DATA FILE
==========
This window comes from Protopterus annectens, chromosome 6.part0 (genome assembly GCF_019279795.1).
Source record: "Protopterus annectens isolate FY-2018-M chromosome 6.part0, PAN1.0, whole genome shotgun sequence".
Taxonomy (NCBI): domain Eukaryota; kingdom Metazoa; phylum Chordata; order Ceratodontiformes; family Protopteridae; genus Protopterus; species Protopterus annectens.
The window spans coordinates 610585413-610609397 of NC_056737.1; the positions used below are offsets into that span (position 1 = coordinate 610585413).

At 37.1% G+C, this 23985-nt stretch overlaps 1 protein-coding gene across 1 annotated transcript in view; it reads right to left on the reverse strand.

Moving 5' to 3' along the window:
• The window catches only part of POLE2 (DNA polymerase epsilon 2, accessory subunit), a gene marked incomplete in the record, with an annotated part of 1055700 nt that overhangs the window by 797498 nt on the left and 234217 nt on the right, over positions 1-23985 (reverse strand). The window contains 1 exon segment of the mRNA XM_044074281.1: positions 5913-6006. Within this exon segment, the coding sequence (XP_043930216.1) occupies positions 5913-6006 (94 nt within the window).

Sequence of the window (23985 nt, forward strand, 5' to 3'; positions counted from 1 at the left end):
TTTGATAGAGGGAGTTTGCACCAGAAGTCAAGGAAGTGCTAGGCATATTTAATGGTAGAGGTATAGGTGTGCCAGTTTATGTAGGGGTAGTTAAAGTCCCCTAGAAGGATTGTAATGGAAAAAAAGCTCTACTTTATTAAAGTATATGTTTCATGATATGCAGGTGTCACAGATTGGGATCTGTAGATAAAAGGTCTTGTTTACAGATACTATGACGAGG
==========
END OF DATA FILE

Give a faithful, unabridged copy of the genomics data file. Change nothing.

This window comes from Protopterus annectens, chromosome 6.part0 (genome assembly GCF_019279795.1).
Source record: "Protopterus annectens isolate FY-2018-M chromosome 6.part0, PAN1.0, whole genome shotgun sequence".
Taxonomy (NCBI): domain Eukaryota; kingdom Metazoa; phylum Chordata; order Ceratodontiformes; family Protopteridae; genus Protopterus; species Protopterus annectens.
The window spans coordinates 610585413-610609397 of NC_056737.1; the positions used below are offsets into that span (position 1 = coordinate 610585413).

At 37.1% G+C, this 23985-nt stretch overlaps 1 protein-coding gene across 1 annotated transcript in view; it reads right to left on the reverse strand.

Moving 5' to 3' along the window:
• The window catches only part of POLE2 (DNA polymerase epsilon 2, accessory subunit), a gene marked incomplete in the record, with an annotated part of 1055700 nt that overhangs the window by 797498 nt on the left and 234217 nt on the right, over positions 1-23985 (reverse strand). The window contains 1 exon segment of the mRNA XM_044074281.1: positions 5913-6006. Within this exon segment, the coding sequence (XP_043930216.1) occupies positions 5913-6006 (94 nt within the window).

Sequence of the window (23985 nt, forward strand, 5' to 3'; positions counted from 1 at the left end):
TTTGATAGAGGGAGTTTGCACCAGAAGTCAAGGAAGTGCTAGGCATATTTAATGGTAGAGGTATAGGTGTGCCAGTTTATGTAGGGGTAGTTAAAGTCCCCTAGAAGGATTGTAATGGAAAAAAAGCTCTACTTTATTAAAGTATATGTTTCATGATATGCAGGTGTCACAGATTGGGATCTGTAGATAAAAGGTCTTGTTTACAGATACTATGACGAGG